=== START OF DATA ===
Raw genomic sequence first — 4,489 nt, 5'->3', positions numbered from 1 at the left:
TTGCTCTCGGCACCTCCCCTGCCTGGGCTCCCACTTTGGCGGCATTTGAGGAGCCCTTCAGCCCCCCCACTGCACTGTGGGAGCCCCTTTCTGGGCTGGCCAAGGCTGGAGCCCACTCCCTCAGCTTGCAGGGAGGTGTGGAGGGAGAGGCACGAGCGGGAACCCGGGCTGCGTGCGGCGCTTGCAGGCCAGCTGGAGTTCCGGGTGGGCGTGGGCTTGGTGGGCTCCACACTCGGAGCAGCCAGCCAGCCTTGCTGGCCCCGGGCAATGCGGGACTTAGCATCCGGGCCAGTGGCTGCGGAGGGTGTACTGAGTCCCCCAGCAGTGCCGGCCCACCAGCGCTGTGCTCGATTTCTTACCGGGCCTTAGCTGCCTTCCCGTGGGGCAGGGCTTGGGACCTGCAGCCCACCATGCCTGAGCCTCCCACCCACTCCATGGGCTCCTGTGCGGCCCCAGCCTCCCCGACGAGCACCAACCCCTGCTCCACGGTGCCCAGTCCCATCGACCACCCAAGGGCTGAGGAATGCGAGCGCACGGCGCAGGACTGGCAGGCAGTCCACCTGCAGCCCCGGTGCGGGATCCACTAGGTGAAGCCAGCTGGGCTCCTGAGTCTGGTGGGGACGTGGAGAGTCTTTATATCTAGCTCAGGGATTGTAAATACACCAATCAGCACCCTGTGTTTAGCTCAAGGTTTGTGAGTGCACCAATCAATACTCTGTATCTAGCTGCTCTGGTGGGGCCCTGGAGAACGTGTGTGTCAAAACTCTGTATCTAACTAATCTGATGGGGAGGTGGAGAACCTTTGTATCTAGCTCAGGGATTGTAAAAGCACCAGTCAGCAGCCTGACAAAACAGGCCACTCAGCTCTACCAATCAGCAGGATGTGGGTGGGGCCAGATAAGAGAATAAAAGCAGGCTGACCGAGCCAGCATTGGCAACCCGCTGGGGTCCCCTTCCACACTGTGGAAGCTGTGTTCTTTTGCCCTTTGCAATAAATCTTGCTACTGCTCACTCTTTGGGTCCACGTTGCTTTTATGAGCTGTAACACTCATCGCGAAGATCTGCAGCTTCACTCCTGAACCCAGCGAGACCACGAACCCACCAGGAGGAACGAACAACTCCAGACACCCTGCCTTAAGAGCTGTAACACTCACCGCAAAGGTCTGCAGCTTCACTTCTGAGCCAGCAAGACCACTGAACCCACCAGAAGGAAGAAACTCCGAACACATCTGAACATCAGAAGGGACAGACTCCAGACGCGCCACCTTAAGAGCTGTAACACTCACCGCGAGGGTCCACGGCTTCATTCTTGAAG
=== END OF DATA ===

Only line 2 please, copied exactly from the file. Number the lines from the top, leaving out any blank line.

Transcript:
TTGCTCTCGGCACCTCCCCTGCCTGGGCTCCCACTTTGGCGGCATTTGAGGAGCCCTTCAGCCCCCCCACTGCACTGTGGGAGCCCCTTTCTGGGCTGGCCAAGGCTGGAGCCCACTCCCTCAGCTTGCAGGGAGGTGTGGAGGGAGAGGCACGAGCGGGAACCCGGGCTGCGTGCGGCGCTTGCAGGCCAGCTGGAGTTCCGGGTGGGCGTGGGCTTGGTGGGCTCCACACTCGGAGCAGCCAGCCAGCCTTGCTGGCCCCGGGCAATGCGGGACTTAGCATCCGGGCCAGTGGCTGCGGAGGGTGTACTGAGTCCCCCAGCAGTGCCGGCCCACCAGCGCTGTGCTCGATTTCTTACCGGGCCTTAGCTGCCTTCCCGTGGGGCAGGGCTTGGGACCTGCAGCCCACCATGCCTGAGCCTCCCACCCACTCCATGGGCTCCTGTGCGGCCCCAGCCTCCCCGACGAGCACCAACCCCTGCTCCACGGTGCCCAGTCCCATCGACCACCCAAGGGCTGAGGAATGCGAGCGCACGGCGCAGGACTGGCAGGCAGTCCACCTGCAGCCCCGGTGCGGGATCCACTAGGTGAAGCCAGCTGGGCTCCTGAGTCTGGTGGGGACGTGGAGAGTCTTTATATCTAGCTCAGGGATTGTAAATACACCAATCAGCACCCTGTGTTTAGCTCAAGGTTTGTGAGTGCACCAATCAATACTCTGTATCTAGCTGCTCTGGTGGGGCCCTGGAGAACGTGTGTGTCAAAACTCTGTATCTAACTAATCTGATGGGGAGGTGGAGAACCTTTGTATCTAGCTCAGGGATTGTAAAAGCACCAGTCAGCAGCCTGACAAAACAGGCCACTCAGCTCTACCAATCAGCAGGATGTGGGTGGGGCCAGATAAGAGAATAAAAGCAGGCTGACCGAGCCAGCATTGGCAACCCGCTGGGGTCCCCTTCCACACTGTGGAAGCTGTGTTCTTTTGCCCTTTGCAATAAATCTTGCTACTGCTCACTCTTTGGGTCCACGTTGCTTTTATGAGCTGTAACACTCATCGCGAAGATCTGCAGCTTCACTCCTGAACCCAGCGAGACCACGAACCCACCAGGAGGAACGAACAACTCCAGACACCCTGCCTTAAGAGCTGTAACACTCACCGCAAAGGTCTGCAGCTTCACTTCTGAGCCAGCAAGACCACTGAACCCACCAGAAGGAAGAAACTCCGAACACATCTGAACATCAGAAGGGACAGACTCCAGACGCGCCACCTTAAGAGCTGTAACACTCACCGCGAGGGTCCACGGCTTCATTCTTGAAG